The Old School Coast to Coast

So the idea is a pretty simple one.


Complete the Kathmandu Coast to Coast course, which has remained relatively unchanged for 40 years (at least the core essence of the key iconic stages) using only the equipment, nutrition, hydration and clothing that was available to early pioneering multisporters in 1983. That's it.


Well I thought that was it but this goes a lot deeper than just that.


Whenever I mention this idea to anyone, the first question they ask is why? I guess it is a valid question. My go to throw away answer is normally, 'well why not'. But if I am honest, I have no idea.


Thinking about this concept a little deeper, if we take a leaf out of pioneering mountaineer George Mallory's book, who famously answered; "because it's there", when asked why he was attempting to scale the dizzying heights of Mount Everest in the early 1920s. I think this is a big part of it for me. Because it's there, because it's a challenge, because it will be a very different Kathmandu Coast to Coast experience than I have had before. While I will take this 'Because it is there' mentality with me, fingers crossed this half brained scheme of mine ends better than Mallory's last attempt at Mt Everest in 1924 when he and his climbing partner Andrew Irvine went missing on the Mountain. Their bodies were only found 75 years later.


When I drill down into this idea a bit more it is one of those things where there is no real point but at the same time, there are lots of points.


1) Back in my day

Recently, I have caught myself saying to my young kids, well back in my day {fill in the blank how my upbringing was so much harder than theirs etc}. I always used to laugh when my parents, grandparents or other 'old' people use to say this sort of thing and disregard it as a 'yeah, yeah that's just you though, I would have been fine'. Now it is time to really find out how it was 'back in my day' for early multisporters.


2) Living history experiment

The Kathmandu Coast to Coast is such a rite of passage for Multisporters the world over. It has had such an impact on so many areas from the outdoor gear industry, nutrition, coaching, kayak manufacturing, the NZ bike industry, physio strapping tape importers ;), the event industry as a whole and not to mention if not officially creating, then definitely cementing a type of endurance athlete that did not really exist before, the multisporter. I remember my dad taking me down to the Kathmandu Coast to Coast to watch the start when I was younger. All I wanted was to be a multisport like all those super human athletes that would race from one side of the country to the other. As soon as I was able to I was toeing the start line at Kumara Beach when I was 18 years old. Since then I have lined up a total of 6 times on Kumara Beach along with countless other race start lines in the pursuit of improving as a multisporter/ endurance athlete. This kick started an interest in exercise physiology and led to 6 years study at university and eventually helping others on their own endurance journeys as a sport scientist and performance coach. This event has had such a massive impact on my life and thousands of others. This impact goes so much deeper than the race day experiences as mentioned above. It is this history that I want to immerse myself in and explore how far this unique sport has evolved over the last 40 years.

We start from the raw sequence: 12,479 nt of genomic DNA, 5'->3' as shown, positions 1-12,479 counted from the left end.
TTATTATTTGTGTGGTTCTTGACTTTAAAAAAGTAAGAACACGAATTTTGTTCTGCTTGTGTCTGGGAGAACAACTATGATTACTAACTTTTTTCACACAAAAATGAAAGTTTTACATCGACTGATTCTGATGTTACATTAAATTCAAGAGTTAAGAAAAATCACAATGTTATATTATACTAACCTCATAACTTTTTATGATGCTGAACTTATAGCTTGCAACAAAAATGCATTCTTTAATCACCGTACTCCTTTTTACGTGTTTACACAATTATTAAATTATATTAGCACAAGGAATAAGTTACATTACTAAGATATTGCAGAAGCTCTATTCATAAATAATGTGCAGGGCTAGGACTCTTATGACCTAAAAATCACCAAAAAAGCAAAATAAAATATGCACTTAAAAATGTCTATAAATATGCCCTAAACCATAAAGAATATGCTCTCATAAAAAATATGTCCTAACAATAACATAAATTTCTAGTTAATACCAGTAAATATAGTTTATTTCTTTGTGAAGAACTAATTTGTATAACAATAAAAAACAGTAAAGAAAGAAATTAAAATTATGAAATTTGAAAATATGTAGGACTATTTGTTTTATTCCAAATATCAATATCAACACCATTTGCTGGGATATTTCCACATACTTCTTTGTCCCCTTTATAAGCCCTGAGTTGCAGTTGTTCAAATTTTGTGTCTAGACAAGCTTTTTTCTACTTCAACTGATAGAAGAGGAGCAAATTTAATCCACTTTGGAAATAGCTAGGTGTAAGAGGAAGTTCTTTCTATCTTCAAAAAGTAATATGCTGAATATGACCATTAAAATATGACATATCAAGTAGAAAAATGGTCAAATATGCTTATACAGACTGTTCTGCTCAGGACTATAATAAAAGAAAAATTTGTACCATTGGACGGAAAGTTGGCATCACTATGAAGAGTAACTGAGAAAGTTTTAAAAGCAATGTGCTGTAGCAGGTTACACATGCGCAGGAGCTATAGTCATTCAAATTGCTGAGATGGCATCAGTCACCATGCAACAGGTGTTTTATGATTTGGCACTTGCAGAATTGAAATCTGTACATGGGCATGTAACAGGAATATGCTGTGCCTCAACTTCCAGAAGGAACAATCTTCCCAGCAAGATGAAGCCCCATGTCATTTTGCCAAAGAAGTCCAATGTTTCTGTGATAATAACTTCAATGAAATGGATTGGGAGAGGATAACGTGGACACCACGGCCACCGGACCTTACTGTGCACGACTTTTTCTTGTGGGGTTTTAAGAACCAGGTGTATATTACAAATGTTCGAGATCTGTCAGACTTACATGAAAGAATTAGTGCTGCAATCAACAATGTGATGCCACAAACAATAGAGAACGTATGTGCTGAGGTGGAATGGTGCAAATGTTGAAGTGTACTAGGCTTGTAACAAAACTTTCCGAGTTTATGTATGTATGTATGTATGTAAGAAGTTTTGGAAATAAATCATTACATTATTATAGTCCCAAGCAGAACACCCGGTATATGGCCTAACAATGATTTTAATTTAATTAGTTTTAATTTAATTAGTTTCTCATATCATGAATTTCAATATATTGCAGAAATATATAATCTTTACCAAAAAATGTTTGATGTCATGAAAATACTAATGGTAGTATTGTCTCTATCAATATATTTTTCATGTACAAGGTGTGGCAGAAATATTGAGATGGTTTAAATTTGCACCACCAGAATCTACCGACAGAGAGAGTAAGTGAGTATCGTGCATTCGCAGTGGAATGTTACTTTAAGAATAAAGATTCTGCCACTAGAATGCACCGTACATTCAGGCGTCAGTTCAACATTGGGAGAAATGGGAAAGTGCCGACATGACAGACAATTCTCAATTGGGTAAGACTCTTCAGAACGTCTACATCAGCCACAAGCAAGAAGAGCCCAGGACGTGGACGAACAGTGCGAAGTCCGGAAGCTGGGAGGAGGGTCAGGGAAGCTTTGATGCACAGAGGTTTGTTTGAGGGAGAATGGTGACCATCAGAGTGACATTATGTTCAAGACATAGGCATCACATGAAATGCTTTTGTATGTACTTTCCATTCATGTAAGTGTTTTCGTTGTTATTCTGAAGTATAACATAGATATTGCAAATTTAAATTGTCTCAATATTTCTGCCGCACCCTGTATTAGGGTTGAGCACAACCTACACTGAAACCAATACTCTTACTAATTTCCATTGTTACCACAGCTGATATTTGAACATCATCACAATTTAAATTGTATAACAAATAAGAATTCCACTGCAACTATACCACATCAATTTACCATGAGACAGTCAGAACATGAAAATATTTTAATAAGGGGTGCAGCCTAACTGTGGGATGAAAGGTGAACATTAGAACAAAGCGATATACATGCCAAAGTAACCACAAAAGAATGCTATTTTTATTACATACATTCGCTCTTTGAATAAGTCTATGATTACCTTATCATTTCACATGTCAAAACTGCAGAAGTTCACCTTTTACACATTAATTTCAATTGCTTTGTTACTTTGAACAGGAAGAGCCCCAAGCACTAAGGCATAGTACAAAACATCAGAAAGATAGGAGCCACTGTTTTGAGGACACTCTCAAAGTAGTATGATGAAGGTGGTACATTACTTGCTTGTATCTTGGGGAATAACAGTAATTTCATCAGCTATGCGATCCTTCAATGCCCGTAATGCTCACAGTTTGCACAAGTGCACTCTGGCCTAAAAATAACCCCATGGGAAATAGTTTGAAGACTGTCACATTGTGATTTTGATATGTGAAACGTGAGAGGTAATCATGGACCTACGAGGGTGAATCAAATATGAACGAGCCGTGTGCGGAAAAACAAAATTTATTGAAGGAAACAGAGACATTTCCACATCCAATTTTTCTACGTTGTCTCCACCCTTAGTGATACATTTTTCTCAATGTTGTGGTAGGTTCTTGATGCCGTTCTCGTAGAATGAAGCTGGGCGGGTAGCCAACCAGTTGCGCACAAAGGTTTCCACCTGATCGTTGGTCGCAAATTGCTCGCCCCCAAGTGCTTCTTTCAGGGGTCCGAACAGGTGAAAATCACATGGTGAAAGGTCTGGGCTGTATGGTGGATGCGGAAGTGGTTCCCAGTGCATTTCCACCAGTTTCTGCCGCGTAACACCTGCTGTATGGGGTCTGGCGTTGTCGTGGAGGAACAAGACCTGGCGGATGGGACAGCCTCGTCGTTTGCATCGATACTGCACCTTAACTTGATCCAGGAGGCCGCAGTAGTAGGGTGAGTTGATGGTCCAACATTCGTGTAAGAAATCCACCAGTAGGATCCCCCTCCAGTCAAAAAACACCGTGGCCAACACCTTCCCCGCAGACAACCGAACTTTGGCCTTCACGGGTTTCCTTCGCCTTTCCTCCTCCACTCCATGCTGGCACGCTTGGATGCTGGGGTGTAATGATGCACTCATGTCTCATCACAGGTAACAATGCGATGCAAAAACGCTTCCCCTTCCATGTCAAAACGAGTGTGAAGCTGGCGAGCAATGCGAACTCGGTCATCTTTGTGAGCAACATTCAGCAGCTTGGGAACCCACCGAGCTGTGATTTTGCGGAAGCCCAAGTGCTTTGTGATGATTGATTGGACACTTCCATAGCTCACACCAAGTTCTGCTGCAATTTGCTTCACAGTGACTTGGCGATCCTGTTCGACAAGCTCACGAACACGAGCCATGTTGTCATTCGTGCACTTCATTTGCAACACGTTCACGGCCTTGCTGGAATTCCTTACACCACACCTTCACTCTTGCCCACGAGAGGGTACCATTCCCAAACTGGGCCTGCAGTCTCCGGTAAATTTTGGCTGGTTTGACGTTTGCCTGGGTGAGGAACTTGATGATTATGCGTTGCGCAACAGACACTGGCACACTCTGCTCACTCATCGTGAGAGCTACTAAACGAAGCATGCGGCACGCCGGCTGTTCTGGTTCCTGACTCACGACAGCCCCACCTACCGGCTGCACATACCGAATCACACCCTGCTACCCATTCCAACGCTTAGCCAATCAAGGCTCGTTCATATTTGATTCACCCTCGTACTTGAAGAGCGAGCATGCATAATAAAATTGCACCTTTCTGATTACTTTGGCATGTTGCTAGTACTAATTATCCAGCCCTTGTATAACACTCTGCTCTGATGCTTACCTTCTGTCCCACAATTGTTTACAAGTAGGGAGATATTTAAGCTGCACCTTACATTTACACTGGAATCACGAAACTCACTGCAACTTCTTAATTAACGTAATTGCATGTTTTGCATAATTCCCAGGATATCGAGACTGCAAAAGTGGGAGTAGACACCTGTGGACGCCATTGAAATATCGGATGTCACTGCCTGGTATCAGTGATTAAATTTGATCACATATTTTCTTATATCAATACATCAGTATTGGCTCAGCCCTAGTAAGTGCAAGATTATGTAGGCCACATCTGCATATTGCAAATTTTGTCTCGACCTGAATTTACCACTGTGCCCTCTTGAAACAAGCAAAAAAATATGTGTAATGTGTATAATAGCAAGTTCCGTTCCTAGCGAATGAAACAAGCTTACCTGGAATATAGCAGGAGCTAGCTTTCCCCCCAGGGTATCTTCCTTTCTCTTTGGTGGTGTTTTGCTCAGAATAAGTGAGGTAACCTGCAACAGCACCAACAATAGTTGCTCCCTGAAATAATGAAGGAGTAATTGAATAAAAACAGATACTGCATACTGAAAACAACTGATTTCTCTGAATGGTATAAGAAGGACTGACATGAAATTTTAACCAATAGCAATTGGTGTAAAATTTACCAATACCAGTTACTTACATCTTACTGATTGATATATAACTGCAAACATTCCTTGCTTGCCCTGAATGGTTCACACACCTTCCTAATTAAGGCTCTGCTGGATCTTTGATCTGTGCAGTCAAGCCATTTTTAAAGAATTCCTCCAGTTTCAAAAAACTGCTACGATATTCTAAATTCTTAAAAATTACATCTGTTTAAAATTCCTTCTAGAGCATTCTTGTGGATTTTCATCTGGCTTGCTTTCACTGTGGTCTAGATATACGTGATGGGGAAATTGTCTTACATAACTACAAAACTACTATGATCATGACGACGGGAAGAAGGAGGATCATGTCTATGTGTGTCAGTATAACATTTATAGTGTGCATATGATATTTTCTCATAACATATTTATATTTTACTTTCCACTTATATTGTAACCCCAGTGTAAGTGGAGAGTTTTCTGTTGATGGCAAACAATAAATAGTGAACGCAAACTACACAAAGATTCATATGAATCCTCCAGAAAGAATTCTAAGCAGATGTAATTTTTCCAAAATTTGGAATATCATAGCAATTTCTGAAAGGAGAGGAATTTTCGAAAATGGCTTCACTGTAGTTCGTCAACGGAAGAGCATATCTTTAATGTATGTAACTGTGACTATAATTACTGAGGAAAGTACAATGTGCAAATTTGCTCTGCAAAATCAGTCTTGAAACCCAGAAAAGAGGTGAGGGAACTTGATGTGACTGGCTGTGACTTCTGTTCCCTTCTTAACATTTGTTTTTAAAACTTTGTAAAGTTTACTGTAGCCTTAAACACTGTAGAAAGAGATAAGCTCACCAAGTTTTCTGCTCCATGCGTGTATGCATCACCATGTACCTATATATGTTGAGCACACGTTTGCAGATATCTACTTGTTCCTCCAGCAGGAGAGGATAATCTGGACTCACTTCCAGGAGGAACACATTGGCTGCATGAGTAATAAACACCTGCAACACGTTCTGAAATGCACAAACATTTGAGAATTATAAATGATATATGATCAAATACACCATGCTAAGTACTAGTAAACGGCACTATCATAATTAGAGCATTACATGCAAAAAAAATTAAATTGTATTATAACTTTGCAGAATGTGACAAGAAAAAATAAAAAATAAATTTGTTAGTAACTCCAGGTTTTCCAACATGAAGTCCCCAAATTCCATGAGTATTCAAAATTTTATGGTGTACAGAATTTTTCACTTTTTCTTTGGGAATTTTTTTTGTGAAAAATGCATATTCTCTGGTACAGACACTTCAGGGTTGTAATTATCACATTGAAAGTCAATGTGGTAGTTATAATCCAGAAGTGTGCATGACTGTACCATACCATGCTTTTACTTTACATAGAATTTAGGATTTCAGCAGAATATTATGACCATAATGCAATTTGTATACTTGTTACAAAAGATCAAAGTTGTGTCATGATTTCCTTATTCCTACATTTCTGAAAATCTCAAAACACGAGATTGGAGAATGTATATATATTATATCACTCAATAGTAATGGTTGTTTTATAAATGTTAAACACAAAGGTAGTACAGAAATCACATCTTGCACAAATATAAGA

3) All the gear and no idea

I have always loved the saying, 'All the gear and no idea'. This typically is used within endurance circles to described a person who has gone out and bought all the top of the line, wiz bang, latest and greatest gear without knowing how to use it, don't train, can't fix a flat tyre or spend most of the day swimming next to their fast kayak rather than in it. I have never had the flashest gear in the world. When I first got into multisport as a teenager I had old second hand gear and loved nothing more than beating others who had flasher gear than me. As my training, racing and study progressed I up graded my gear as I was able, to what I would describe as good gear. I liked to think that I could maybe save some money and still race fast using my knowledge of the human body and training that I was learning while studying sport science. In hindsight, maybe it would have been cheaper just buying the flash gear rather than getting a student loan. This year I will truly have none of the gear (even good gear by today's standards), unfortunately though I am not sure that any about of idea can fill this gap.


4) Why not?

I am the type of person who needs a goal. Something exciting to work towards, something to prepare for. I love the structure, gear prep and the direction that training for an event or adventure provides. To be honest without having that goal and focus I struggle. The idea of doing an Old School Kathmandu Coast to Coast has been floating around in my head for a while but I have always been 'too busy' with other projects or trying to race fast that I have never got it off the ground. However, with 2021, being the 40th Anniversary of the Kathmandu Coast to Coast I figure it has to be this year!


So here we are, lets go.


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